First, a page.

The curriculum for other subjects is also strong. Leaders use a 'hook' to launch each topic.
This enthuses and excites pupils about this new learning. In art, pupils build progressively on their skills. This is because teachers understand the subject well.
Pupils say that teachers always expect them to behave well in lessons. They behave well around the school. Pupils know that it is 'good to be green'.
The curriculum works well for pupils with SEND. Most parents agree that staff support these pupils well to achieve their full potential.
The author Tom Palmer recently visited the school.
This helped pupils to improve the structure of their writing. The visit of a Paralympian helped pupils to understand perseverance. Pupils have visited a butterfly centre and Matlock Bath.
Year 5 pupils had just returned from a residential visit. They had hugely enjoyed sliding down the 'Mudder'! These visits bring the curriculum to life. They expand the pupils' life experiences.
Reception children learn well in a warm, nurturing environment. They start learning to read immediately. They enjoy learning to ride safely on the school's balance bikes.
They get on well together and are well prepared for Year 1.
Pupils understand the school's values. They know about British values and can give examples of democracy in action in their school.
They are confident that racism does not happen in their school. Pupils vote weekly for who should receive the kindness cup. Staff are happy in their work as valued members of a strong team.
They agree that the school is a happy and friendly place in which to work.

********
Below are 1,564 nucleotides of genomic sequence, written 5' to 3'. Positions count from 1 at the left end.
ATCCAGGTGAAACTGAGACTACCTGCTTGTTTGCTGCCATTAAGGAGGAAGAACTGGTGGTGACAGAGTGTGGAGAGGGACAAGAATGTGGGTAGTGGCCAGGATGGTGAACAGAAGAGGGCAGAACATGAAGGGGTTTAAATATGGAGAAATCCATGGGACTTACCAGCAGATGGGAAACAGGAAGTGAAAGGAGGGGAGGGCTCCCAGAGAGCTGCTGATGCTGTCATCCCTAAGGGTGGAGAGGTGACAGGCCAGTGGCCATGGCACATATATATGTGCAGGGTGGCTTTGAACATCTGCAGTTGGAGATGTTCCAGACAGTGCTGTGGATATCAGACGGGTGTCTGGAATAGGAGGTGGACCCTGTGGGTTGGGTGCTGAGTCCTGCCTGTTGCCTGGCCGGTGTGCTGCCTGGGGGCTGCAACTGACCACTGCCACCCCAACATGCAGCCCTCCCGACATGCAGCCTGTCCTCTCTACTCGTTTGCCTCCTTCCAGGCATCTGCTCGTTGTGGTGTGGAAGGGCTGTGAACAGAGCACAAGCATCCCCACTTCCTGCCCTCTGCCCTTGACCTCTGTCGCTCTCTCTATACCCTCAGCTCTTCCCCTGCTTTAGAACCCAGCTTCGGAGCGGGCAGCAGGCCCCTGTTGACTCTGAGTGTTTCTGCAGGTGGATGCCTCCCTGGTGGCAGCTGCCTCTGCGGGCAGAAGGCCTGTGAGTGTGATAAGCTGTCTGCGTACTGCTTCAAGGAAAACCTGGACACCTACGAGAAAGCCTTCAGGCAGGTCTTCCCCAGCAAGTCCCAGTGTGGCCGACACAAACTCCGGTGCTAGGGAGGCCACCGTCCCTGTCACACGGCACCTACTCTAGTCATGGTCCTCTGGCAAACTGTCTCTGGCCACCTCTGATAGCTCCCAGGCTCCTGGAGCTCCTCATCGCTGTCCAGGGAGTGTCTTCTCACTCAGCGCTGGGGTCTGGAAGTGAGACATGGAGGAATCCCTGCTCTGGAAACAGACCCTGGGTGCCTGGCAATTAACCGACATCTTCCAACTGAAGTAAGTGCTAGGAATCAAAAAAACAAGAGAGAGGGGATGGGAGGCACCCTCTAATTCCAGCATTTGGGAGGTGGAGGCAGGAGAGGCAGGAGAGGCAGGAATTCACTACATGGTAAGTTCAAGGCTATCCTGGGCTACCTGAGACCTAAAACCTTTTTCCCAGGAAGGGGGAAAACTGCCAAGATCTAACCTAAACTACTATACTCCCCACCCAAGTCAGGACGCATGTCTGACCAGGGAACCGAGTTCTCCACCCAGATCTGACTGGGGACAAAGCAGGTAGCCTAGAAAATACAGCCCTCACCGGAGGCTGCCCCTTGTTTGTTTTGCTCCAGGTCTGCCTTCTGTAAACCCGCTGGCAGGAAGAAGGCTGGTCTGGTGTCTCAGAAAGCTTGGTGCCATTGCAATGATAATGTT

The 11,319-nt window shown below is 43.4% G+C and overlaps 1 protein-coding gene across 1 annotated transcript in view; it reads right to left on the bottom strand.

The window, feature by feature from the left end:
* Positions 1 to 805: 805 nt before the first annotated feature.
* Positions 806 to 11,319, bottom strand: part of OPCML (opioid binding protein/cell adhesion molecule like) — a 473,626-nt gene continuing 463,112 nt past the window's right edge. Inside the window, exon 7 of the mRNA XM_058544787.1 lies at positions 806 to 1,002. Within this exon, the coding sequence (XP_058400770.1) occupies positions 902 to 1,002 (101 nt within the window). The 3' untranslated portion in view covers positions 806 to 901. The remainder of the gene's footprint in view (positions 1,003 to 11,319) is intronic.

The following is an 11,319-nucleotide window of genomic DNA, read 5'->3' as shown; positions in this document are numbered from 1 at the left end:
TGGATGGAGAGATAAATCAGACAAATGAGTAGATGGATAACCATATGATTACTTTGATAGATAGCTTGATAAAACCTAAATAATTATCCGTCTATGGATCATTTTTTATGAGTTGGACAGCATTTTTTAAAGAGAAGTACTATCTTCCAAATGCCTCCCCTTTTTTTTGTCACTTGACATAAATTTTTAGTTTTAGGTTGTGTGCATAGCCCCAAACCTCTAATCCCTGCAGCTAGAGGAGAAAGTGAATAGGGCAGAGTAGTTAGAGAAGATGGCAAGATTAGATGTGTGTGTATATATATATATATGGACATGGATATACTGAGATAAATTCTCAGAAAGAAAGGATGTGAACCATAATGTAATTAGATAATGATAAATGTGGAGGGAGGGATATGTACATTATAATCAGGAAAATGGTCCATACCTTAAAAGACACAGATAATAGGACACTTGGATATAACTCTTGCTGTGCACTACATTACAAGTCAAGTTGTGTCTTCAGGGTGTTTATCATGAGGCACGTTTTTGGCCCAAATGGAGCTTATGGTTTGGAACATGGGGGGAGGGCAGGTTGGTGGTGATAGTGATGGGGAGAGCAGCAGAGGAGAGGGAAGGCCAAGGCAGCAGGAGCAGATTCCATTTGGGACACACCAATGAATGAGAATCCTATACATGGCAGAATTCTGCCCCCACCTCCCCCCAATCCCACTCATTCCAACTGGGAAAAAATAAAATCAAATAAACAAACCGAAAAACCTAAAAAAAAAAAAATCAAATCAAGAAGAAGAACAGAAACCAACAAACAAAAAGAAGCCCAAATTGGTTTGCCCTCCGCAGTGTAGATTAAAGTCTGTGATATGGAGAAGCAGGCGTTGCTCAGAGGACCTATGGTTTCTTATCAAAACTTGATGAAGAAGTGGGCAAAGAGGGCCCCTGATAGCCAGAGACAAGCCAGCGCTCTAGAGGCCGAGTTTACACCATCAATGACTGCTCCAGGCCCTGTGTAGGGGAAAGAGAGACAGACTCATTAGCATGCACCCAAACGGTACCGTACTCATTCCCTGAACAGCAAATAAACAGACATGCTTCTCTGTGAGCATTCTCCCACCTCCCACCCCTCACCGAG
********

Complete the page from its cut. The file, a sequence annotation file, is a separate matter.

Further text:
The arrangements for safeguarding are effective.
Safeguarding is extremely important to all staff in this school.
The headteacher makes sure that all her staff stay up to date with their training. Staff know how to report concerns and are vigilant about pupils' safety and welfare. The school keeps detailed safeguarding records.
Leaders and governors check these regularly.
Staff teach pupils to keep themselves safe. They learn about road safety from outside organisations.
Two Year 5 pupils are road safety officers. They organise presentations in assemblies. When using electronic devices, pupils understand the danger of too much screen time.
They know they should not give away personal details online.
What does the school need to do to improve?
(Information for the school and appropriate authority)
Not enough pupils achieved the standard in the Year 1 phonics screening check in 2019. Too many were not well enough prepared for the demands of the curriculum in Year 2.
Leaders, acting on their review of early reading, should ensure that any pupil that falls behind catches up quickly. They should make sure that more of the books that pupils read contain the sounds that they have been taught.
When we have judged a school to be good, we will then normally go into the school about once every four years to confirm that the school remains good.
This is called a section 8 inspection of a good or non-exempt outstanding school. We do not give graded judgements on a section 8 inspection. However, if we find some evidence that the school could now be better than good or that standards may be declining, then the next inspection will be a section 5 inspection.
Usually this is within one to two years of the date of the section 8 inspection. If we have serious concerns about safeguarding, behaviour or the quality of education, we will convert the section 8 inspection to a section 5 inspection immediately.
This is the second section 8 inspection since we judged the school to be good in January 2012.